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Small business lobby finds less optimism

College students and potential employers meet at the

College students and potential employers meet at the Barnard College Career Fair this past month in Manhattan. A new report finds pessimism among small business owners because of the sluggish economy, but more are sayng now is a good time to expand. (Sept. 7, 2012) Photo Credit: Getty Images

Small business owners are growing more pessimistic, although more believe now is a good time to expand their businesses, a new report says.

A survey released Tuesday by the National Federation of Independent Business, a business lobby and information clearinghouse, shows that owners became more pessimistic during September as employment and sales remained weak. The NFIB's index of owner optimism fell 0.1 point to 92.8.

The survey did have some bright spots. The number of owners who believe this is a good time to expand their companies rose 3 percentage points. And the number of owners who expect business conditions to improve in six months gained 4 points.

But the number of owner who plan to create jobs fell 3 points, while the number who plan to reduce their payrolls rose 2 points. More than a fifth of the survey's participants said weak sales are their biggest business problem.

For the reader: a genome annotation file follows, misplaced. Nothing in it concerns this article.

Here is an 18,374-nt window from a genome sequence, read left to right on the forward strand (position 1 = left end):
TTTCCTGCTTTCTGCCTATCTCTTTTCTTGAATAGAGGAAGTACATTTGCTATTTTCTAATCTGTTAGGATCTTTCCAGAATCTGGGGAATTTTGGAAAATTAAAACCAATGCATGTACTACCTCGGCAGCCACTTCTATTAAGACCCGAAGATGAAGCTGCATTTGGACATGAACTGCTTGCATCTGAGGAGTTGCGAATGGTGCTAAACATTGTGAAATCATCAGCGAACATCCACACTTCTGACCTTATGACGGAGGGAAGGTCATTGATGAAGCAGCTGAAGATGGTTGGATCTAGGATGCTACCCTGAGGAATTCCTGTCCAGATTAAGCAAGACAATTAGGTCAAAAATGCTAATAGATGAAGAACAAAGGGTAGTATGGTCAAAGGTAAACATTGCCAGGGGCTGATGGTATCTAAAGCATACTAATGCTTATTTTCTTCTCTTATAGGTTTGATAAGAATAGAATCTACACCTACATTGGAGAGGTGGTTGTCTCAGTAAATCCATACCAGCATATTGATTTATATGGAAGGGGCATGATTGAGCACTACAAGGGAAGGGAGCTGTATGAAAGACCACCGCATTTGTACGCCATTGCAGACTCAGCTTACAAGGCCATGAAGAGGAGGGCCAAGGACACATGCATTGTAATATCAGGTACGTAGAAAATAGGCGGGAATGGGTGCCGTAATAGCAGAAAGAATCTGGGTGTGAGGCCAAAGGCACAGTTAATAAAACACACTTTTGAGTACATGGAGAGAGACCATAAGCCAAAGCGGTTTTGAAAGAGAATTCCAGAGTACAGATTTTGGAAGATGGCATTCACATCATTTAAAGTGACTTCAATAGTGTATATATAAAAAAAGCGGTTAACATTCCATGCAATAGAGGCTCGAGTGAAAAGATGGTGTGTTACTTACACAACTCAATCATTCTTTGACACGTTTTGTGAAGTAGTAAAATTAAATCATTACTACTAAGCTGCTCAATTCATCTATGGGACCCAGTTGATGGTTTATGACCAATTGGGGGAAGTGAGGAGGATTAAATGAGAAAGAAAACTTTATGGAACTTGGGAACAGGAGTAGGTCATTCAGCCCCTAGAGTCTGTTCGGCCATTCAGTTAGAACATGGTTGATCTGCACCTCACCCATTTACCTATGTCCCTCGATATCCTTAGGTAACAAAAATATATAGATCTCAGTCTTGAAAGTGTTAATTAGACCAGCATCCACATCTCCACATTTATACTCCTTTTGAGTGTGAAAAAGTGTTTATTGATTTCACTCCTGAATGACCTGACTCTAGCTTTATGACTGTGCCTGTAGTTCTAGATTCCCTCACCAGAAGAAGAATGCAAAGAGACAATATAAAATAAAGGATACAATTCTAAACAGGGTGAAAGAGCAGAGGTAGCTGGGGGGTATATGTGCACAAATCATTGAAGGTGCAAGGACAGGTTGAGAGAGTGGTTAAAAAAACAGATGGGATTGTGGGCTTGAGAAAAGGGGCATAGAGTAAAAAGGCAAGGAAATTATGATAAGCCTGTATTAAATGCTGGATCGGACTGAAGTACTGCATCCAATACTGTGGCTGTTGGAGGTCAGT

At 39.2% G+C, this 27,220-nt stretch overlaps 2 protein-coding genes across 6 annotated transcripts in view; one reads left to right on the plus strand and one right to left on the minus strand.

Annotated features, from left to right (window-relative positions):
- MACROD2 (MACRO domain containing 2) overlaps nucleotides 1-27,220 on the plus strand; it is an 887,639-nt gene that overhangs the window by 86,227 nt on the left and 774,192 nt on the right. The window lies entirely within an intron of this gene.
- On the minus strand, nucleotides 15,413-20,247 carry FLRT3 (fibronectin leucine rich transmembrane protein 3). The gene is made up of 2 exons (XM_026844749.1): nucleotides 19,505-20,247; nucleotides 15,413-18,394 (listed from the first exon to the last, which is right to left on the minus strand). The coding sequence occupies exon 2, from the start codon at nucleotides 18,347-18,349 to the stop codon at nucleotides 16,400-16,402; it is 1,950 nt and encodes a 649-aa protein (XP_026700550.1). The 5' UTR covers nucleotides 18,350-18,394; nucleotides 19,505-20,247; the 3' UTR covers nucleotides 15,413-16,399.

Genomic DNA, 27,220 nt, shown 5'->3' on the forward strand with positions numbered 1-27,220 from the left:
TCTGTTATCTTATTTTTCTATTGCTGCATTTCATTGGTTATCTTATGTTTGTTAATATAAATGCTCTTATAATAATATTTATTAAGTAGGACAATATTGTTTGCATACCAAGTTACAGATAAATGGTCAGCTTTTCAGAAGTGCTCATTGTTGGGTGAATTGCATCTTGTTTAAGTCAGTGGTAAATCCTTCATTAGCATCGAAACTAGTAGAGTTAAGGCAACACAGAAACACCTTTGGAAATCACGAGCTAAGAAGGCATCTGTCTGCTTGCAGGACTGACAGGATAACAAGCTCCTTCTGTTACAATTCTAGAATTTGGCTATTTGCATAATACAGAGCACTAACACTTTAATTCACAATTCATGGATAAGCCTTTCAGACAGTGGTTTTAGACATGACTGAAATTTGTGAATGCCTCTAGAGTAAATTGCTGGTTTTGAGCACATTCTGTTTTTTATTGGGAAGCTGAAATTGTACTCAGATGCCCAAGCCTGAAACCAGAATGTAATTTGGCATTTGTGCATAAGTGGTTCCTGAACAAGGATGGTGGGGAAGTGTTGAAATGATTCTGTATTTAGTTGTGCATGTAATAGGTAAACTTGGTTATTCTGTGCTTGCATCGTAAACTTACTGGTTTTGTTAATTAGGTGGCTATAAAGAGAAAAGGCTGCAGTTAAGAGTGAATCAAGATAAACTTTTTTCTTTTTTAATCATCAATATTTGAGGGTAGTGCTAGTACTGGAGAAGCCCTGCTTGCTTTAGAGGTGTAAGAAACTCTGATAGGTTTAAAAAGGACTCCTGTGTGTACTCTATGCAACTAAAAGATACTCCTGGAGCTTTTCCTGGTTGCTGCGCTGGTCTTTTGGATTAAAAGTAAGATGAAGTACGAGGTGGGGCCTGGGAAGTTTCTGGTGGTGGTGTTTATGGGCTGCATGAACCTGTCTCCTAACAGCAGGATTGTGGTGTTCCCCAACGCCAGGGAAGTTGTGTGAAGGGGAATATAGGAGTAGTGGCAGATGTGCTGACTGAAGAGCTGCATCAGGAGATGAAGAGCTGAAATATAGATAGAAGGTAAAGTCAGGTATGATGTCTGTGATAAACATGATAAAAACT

The survey is in line with other small business readings that show owners are cautious. The payroll service company ADP said last week that small businesses slowed their pace of hiring during September. There have been mixed readings on how much owners are willing to borrow, but the conflicting signals do point to small companies being very careful about spending for hiring or expansion.

One reason why the NFIB survey showed that more owners expect business to improve: The presidential election will be decided and Congress is likely to have taken action on tax bills. That would remove some of the uncertainty that has contributed to owners' pessimism the past few months.

The NFIB questioned nearly 700 of its members as part of its survey.

The organization had come into criticism lately. A report by the left-leaning Center for Media and Democracy has accused the NFIB of lobbying for issues that favor large corporate interests rather than small-business interests and the millions of dollars it receives in contributions from groups associated with Republican and conservative politics.

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